I was able to open the next two gates on one particular morning, when I saw a spider on the door to the cupboard in my kitchen. I have always been afraid of spiders. It’s not a small, manageable fear; it’s a large, spastic fear. Instead of jumping out of my skin and scurrying away when I saw the medium sized arachnid, I thought, “Excuse me, but I need to pack my lunch and you are standing between me and my food.”
I had been meditating in a seated posture for about ten minutes every night for a few weeks. Clearing my mind and focusing on my breath helped me become more aware in the present. I noticed the spider’s legs. They were curled up some, bent in semi circles, gripping the vertical wooden surface. I picked up my coffee cup and tried to decide if I wanted to risk entering the cupboard. Next, I noticed my fingers. They were curled up, bent in half circles around the straight up and down surface of my mug.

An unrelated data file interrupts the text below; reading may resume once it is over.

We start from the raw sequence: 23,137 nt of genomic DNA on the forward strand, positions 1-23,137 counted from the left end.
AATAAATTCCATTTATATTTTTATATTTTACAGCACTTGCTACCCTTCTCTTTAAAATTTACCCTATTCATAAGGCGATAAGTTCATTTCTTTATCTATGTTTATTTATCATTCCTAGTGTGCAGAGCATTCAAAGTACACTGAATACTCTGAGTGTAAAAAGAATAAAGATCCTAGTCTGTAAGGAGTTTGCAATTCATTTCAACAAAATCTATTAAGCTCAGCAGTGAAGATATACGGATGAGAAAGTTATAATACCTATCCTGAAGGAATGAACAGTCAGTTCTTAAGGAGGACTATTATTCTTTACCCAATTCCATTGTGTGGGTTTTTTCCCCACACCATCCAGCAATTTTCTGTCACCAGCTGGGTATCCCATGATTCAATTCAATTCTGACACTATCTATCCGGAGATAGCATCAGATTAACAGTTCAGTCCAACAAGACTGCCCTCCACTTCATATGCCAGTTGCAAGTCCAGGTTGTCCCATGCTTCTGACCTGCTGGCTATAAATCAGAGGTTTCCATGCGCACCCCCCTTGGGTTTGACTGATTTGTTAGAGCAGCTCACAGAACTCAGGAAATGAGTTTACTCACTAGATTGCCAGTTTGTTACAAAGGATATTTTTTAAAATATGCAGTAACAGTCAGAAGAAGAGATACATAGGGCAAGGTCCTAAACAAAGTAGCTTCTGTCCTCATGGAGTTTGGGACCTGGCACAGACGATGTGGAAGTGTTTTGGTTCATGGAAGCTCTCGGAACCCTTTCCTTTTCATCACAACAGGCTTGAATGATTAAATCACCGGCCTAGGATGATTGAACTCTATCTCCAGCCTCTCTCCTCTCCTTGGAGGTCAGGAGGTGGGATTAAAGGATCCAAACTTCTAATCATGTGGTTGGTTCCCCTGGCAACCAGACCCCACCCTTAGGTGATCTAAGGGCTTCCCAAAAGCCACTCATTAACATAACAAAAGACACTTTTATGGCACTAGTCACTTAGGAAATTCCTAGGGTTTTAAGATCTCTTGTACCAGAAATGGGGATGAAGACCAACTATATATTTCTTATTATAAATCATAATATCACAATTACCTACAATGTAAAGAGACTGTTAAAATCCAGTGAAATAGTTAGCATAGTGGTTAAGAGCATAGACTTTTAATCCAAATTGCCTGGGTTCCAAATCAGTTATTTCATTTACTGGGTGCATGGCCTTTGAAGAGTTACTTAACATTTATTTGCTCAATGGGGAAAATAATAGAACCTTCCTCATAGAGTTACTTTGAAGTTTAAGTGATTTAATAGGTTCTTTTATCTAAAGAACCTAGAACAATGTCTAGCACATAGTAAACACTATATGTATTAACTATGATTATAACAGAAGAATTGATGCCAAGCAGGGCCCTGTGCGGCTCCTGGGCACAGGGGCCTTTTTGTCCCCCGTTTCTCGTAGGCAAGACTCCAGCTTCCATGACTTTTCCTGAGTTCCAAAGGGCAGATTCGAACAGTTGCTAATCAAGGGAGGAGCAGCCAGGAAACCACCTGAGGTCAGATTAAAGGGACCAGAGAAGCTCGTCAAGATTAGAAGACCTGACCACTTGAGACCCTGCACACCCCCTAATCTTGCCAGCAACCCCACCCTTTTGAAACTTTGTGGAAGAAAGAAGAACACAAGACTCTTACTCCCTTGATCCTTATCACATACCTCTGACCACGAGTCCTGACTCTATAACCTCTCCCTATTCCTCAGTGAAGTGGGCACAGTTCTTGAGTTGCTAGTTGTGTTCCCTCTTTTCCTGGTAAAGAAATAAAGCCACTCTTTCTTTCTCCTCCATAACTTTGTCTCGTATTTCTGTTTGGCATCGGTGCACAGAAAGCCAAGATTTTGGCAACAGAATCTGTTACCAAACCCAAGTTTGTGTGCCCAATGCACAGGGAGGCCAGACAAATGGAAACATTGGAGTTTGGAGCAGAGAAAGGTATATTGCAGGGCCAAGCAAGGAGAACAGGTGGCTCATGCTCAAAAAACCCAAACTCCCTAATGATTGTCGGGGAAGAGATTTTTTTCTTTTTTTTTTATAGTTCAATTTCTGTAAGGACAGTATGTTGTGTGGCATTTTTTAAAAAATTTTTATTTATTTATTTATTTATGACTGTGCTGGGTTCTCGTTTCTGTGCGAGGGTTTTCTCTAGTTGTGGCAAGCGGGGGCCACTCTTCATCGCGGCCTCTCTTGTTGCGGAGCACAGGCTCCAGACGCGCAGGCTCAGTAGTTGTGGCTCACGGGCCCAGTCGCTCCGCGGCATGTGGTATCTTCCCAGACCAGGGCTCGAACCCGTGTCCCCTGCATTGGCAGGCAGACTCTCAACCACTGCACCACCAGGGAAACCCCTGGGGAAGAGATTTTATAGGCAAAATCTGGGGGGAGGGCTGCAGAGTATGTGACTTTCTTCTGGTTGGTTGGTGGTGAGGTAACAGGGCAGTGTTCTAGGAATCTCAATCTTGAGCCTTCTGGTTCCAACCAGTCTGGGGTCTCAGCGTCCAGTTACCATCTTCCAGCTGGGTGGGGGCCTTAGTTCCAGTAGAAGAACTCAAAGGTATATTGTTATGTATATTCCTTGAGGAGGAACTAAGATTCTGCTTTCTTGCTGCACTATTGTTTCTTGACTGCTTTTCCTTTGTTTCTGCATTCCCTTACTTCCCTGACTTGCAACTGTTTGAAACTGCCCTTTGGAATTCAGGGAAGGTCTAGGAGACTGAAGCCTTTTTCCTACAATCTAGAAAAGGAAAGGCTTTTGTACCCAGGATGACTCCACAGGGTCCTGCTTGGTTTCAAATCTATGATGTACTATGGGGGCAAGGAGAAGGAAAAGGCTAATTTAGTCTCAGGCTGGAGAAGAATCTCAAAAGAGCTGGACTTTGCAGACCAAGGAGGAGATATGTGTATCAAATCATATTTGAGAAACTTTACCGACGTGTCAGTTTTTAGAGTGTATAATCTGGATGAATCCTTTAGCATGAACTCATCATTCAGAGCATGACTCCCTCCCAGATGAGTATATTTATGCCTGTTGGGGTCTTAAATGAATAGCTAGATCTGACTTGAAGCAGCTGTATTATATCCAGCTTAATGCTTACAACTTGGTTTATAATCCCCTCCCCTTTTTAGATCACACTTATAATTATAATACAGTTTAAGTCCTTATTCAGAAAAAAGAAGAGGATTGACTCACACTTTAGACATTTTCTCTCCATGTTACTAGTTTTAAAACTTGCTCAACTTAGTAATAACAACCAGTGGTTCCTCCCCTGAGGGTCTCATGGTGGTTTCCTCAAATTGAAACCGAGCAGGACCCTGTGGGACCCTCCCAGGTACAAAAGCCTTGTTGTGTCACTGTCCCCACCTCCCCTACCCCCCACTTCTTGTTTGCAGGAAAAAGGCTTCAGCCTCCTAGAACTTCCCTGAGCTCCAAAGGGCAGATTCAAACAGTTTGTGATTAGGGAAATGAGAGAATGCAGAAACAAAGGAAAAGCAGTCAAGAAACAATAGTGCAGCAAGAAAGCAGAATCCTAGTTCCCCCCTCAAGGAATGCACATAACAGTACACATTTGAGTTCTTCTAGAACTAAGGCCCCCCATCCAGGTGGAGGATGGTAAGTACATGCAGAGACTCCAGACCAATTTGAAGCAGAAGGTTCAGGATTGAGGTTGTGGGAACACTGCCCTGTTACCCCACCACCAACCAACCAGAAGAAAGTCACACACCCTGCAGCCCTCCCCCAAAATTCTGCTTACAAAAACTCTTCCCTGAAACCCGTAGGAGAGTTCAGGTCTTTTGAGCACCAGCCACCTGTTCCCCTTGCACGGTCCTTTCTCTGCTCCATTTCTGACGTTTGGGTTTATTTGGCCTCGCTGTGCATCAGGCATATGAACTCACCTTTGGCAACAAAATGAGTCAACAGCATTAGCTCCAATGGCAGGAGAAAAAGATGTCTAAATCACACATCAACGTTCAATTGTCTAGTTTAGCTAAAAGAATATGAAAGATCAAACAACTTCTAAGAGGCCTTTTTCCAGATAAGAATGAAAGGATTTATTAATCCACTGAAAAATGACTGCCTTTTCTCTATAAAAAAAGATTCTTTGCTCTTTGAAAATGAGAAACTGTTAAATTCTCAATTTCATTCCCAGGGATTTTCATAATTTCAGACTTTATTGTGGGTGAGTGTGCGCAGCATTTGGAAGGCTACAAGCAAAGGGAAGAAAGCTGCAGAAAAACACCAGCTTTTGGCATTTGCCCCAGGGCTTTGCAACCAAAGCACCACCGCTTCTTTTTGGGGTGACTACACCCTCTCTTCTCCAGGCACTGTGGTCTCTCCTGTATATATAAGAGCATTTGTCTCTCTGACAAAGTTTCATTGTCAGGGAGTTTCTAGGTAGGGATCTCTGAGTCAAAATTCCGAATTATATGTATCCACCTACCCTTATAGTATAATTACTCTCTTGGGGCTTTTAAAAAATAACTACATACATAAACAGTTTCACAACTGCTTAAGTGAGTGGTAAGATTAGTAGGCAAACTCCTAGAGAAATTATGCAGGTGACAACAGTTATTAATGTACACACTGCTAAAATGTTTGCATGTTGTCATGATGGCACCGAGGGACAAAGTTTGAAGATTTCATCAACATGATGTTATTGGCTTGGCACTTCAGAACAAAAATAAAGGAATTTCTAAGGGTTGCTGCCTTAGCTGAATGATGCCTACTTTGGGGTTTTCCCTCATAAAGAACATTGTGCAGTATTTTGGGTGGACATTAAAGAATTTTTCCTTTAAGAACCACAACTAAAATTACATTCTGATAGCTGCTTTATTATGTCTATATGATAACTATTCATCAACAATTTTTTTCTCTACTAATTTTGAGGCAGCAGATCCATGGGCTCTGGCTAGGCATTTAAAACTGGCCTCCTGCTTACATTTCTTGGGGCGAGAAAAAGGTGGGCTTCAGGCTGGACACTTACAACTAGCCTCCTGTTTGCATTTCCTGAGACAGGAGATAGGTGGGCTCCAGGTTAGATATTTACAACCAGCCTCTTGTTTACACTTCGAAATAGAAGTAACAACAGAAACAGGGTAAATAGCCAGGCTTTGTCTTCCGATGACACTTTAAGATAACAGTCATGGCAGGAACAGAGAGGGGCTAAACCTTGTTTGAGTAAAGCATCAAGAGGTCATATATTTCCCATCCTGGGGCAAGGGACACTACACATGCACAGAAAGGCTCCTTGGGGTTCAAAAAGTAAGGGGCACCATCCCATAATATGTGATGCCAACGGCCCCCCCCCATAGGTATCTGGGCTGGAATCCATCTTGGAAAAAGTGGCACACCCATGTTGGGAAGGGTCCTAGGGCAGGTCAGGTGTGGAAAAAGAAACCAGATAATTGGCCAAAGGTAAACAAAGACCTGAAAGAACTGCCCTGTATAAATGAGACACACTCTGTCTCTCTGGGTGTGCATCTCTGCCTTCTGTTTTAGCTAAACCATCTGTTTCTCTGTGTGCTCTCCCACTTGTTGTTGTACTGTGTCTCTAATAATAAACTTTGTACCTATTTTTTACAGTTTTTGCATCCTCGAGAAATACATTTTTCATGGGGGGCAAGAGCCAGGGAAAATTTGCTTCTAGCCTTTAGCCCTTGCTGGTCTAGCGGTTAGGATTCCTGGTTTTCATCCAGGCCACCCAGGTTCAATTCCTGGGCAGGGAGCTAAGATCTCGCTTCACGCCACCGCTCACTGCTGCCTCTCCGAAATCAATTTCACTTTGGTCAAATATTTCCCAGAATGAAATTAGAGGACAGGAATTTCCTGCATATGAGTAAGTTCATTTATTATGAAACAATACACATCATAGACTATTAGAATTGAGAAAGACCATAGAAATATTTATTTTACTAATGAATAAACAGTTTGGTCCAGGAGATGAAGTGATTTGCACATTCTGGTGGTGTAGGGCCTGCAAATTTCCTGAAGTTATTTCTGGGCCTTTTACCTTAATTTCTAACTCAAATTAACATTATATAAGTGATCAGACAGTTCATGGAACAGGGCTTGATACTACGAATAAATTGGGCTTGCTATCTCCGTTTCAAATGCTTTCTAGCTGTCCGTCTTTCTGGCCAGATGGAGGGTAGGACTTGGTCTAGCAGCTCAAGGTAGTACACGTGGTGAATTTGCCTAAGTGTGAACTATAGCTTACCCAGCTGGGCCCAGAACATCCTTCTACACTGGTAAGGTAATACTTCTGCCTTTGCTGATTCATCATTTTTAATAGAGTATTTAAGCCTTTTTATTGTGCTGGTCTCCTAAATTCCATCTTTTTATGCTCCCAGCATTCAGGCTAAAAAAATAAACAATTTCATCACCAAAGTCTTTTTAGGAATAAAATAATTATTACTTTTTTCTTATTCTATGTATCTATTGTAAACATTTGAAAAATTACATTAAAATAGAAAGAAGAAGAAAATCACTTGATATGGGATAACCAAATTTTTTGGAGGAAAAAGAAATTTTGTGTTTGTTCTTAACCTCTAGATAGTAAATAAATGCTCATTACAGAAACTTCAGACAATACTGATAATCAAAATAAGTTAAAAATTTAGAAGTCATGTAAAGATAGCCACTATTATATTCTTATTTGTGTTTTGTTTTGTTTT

I looked back at the spider and didn’t see long, thin, creepy legs whose movement makes my heart pound. I saw two skinny, little hands.
I looked at my hands and had to put my coffee down.
I shook my head, trying to get rid of the idea that my hands were spider legs. Then it dawned on me: I wasn’t just seeing the spider in myself, I was seeing myself in the spider.
I was not separate or different from the spider. Instead of creating a fear response, I felt an “all-encompassing compassion and kindness” (Rinpoche, 105). I realized that “the earth as a whole behaves as one single self-regulating living organism” (Kabat-Zinn, 180).